Any forced deportation by an occupying force is a war crime, and children are particularly in need of protection. While Fedorov is doubtless correct that children living with their parents are in danger of being used by the aggressor state as hostages, Russia’s motives for forcibly taking any children away from Ukraine do not bear scrutiny. Part of the aim is clearly propaganda, with countless videos showing children being greeted in different parts of Russia. The reports, of course, omit inconvenient details such as the devastation that Russia has caused, and, in many cases, the fact that children have been orphaned by Russian bombs or shelling. This was certainly true in many of the 55 cases where children forcibly taken to Russia have been returned and may well be the same in many of the cases where the children’s whereabouts remain unknown.
Late in August, Petro Andriushchenko, Adviser to the Mayor of Mariupol, reported that over one thousand Ukrainian children had been effectively kidnapped from Mariupol, with the invaders making no attempt to establish whether the children had living parents or other relatives. The authorities in the Krasnodar region of Russia had admitted that they were holding 300 Mariupol children and offering them up for entirely illegal adoption.
As reported earlier, Asfhan Khan, UNICEF regional director for Europe, has been blunt in refuting Russia’s attempts to justify its forced deportation of Ukrainian children. Following Russian leader Vladimir Putin’s 30 May decree on simplifying Russian procedure for adopting Ukrainian ‘orphans’, Khan “reiterated, including to the Russian Federation, that adoption should never occur during or immediately after emergencies, <> Such children cannot be assumed to be orphans, and "any decision to move any child must be grounded in their best interests and any movement must be voluntary. Parents need to provide informed consent."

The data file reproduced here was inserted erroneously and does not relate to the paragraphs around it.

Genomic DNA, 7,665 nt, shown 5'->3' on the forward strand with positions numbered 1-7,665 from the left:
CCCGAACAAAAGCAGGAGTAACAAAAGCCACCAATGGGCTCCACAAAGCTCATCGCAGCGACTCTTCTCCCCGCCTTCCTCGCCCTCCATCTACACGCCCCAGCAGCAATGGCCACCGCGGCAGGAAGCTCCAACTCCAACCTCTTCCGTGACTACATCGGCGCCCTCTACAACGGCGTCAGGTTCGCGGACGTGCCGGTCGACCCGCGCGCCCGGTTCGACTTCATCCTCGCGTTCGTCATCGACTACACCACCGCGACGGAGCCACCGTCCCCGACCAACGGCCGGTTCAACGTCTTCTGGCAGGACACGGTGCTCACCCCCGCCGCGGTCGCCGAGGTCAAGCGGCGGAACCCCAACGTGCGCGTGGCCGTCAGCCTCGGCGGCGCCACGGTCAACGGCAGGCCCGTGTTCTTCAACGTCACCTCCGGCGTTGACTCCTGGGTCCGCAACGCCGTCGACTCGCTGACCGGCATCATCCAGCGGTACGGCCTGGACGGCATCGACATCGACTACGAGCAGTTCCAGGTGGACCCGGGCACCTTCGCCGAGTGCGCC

Russia is also intent on indoctrinating children. It has used methods of terror, including the abduction of teachers and threats to take children away if parents do not agree to send them to occupation schools. Parents are rightly concerned that the main focus of such ‘education’ is propaganda, aimed at convincing the children that the invaders are ‘liberators’ and at brainwashing them.
The same applies to children taken by force to Russia. At the end of September, Maria Lvova-Belova, Russia’s Ombudsperson on Children’s Rights boasted of how 30 Ukrainian children from Mariupol had been taken to Moscow region. She claimed, on the one hand, that the children had been abandoned by their foster parents, and, on the other, that the children had “said foul things” about Putin and had sung the Ukrainian national anthem and chanted ‘Glory to Ukraine’, “and all that stuff”. She was dismissive of the demand from Ukraine’s Deputy Prime Minister Iryna Vereshchuk for the children to be returned, and asserted that she had asked the children, and that not one had wanted to return. Of course, she preferred the euphemistic term ‘integration’ for describing what was almost certainly intensive indoctrination.